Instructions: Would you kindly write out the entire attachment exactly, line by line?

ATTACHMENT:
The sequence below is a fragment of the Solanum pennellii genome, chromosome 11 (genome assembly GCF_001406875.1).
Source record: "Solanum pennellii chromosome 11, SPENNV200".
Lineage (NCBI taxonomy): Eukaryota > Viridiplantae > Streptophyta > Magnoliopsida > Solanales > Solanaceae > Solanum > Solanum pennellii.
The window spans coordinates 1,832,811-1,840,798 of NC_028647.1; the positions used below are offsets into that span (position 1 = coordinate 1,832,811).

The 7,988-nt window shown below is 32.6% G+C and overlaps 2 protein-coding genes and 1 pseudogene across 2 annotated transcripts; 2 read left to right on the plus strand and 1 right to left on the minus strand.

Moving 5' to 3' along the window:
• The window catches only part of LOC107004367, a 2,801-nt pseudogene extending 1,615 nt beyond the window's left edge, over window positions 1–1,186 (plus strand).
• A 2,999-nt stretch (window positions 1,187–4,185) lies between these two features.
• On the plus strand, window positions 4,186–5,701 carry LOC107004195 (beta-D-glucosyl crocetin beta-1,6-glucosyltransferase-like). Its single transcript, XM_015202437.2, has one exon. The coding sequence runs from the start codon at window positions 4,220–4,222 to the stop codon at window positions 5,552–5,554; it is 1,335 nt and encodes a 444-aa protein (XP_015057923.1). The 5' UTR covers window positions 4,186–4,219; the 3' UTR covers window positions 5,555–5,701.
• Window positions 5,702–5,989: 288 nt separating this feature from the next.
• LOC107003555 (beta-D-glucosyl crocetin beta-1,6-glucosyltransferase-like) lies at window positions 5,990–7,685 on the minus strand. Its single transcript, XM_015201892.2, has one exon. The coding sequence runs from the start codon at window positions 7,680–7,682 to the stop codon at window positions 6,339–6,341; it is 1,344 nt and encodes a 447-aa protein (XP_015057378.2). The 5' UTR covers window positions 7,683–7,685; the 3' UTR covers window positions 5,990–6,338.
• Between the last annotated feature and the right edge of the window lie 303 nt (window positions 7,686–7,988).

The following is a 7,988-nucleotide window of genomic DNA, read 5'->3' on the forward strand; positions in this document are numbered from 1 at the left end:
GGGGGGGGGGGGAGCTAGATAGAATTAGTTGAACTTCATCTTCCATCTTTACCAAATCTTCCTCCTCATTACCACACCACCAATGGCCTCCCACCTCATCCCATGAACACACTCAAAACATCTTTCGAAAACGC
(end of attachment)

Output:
The sequence below is a fragment of the Solanum pennellii genome, chromosome 11 (genome assembly GCF_001406875.1).
Source record: "Solanum pennellii chromosome 11, SPENNV200".
Lineage (NCBI taxonomy): Eukaryota > Viridiplantae > Streptophyta > Magnoliopsida > Solanales > Solanaceae > Solanum > Solanum pennellii.
The window spans coordinates 1,832,811-1,840,798 of NC_028647.1; the positions used below are offsets into that span (position 1 = coordinate 1,832,811).

The 7,988-nt window shown below is 32.6% G+C and overlaps 2 protein-coding genes and 1 pseudogene across 2 annotated transcripts; 2 read left to right on the plus strand and 1 right to left on the minus strand.

Moving 5' to 3' along the window:
• The window catches only part of LOC107004367, a 2,801-nt pseudogene extending 1,615 nt beyond the window's left edge, over window positions 1–1,186 (plus strand).
• A 2,999-nt stretch (window positions 1,187–4,185) lies between these two features.
• On the plus strand, window positions 4,186–5,701 carry LOC107004195 (beta-D-glucosyl crocetin beta-1,6-glucosyltransferase-like). Its single transcript, XM_015202437.2, has one exon. The coding sequence runs from the start codon at window positions 4,220–4,222 to the stop codon at window positions 5,552–5,554; it is 1,335 nt and encodes a 444-aa protein (XP_015057923.1). The 5' UTR covers window positions 4,186–4,219; the 3' UTR covers window positions 5,555–5,701.
• Window positions 5,702–5,989: 288 nt separating this feature from the next.
• LOC107003555 (beta-D-glucosyl crocetin beta-1,6-glucosyltransferase-like) lies at window positions 5,990–7,685 on the minus strand. Its single transcript, XM_015201892.2, has one exon. The coding sequence runs from the start codon at window positions 7,680–7,682 to the stop codon at window positions 6,339–6,341; it is 1,344 nt and encodes a 447-aa protein (XP_015057378.2). The 5' UTR covers window positions 7,683–7,685; the 3' UTR covers window positions 5,990–6,338.
• Between the last annotated feature and the right edge of the window lie 303 nt (window positions 7,686–7,988).

The following is a 7,988-nucleotide window of genomic DNA, read 5'->3' on the forward strand; positions in this document are numbered from 1 at the left end:
GGGGGGGGGGGGAGCTAGATAGAATTAGTTGAACTTCATCTTCCATCTTTACCAAATCTTCCTCCTCATTACCACACCACCAATGGCCTCCCACCTCATCCCATGAACACACTCAAAACATCTTTCGAAAACGC